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By Nanette Maxim

A pinch here, a pinch there — salt is such a regular part of the way we flavor our foods. But is the salt shaker to blame for the fact that Americans often consume way more than the limit of 2,300 milligrams of sodium per day (the equivalent of a teaspoon of salt) recommended by the American Heart Association? Not necessarily. Read our tips to find out the real sources of sodium in our diet and how to make simple changes that will have you enjoying flavorful food and staying healthy.

1. Begin with Breakfast

Processed foods, not added table salt, are the culprits for about 77% of our sodium intake, according to the Mayo Clinic. Switch to a shredded whole-grain wheat cereal or oatmeal, and add fresh fruit to your morning meal.

2. Can the Canned Goods

Opt for fresh vegetables over canned or frozen, when possible, and rinse canned veggies to cut back on sodium content.

Try it: Carribean Rice and Beans

3. Go Garlic Crazy

Herbs like garlic add flavor without amping up the sodium. Also try lemon juice, salt-free herb blends, cumin, nutmeg, cinnamon, fresh ground pepper, tarragon, marjoram, thyme, oregano, and parsley. If you?re using dried herbs, use about a third of what you would use in fresh form.

Try it: Lemon-Garlic Marinated Shrimp

4. Peel An Onion

An instant flavor enhancer, the onion comes in more colors than plain old yellow. Experiment with the bold tastes of leeks, scallions, and shallots, as well as red and white onions.

5. Roast the Veggies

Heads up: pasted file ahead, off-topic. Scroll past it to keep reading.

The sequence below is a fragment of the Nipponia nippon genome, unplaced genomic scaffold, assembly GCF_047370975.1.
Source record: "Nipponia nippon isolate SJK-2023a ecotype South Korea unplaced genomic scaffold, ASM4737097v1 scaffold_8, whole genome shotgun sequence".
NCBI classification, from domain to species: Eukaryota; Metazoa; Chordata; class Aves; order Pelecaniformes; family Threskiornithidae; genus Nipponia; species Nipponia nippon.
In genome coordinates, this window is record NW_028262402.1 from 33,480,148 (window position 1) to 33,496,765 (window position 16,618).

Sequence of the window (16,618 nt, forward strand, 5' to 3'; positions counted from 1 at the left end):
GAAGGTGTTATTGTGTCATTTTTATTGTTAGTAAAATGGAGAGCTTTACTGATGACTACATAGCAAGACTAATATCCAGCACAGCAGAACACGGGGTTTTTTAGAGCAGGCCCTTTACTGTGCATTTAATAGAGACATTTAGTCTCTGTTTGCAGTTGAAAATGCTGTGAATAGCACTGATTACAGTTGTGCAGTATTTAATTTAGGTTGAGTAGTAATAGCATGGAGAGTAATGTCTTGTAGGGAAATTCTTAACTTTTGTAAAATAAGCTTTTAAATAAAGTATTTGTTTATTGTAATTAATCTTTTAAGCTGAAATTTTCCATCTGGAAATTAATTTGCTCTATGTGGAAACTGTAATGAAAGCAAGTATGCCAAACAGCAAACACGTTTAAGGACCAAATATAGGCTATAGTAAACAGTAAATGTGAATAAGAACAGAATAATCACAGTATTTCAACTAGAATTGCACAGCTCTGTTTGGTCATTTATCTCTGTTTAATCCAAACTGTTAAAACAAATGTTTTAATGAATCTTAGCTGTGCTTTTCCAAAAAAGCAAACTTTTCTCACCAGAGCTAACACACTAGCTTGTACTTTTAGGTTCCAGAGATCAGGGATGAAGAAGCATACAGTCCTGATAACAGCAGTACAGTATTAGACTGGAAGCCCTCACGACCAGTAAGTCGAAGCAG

Bring out the flavor of your squash, fennel, carrots, onions, and many more vegetables, by roasting them.

6. Stir the Pot (Of Homemade Soup)

You can’t beat the convenience of canned soup, but a steaming bowl of the homemade kind will most likely contain dramatically less sodium.

7. Mind the Meats

A low-sodium marinade tenderizes meat and enhances flavor. Eat brined and smoked meats as a treat, not on a regular basis.

8. Condiments Count

Soy sauce, mustard, ketchup, pickles, and even mayonnaise are sodium rich. Try low-sodium versions, and, in general, use a light hand with them.

9. A Splash of Wine

Sauces have greater depth with a bit of added red (for meats and stews) or white (for chicken and fish).

10. Take Stock of the Take-Out Menu

Chinese stir-fries and Mexican burritos are soul-satisfying, but they can pack almost a day?s worth of sodium (not to mention calories) in one entrée, according to the Center for Science in the Public Interest. Try to avoid the salty sauces and aim for vegetable dishes.

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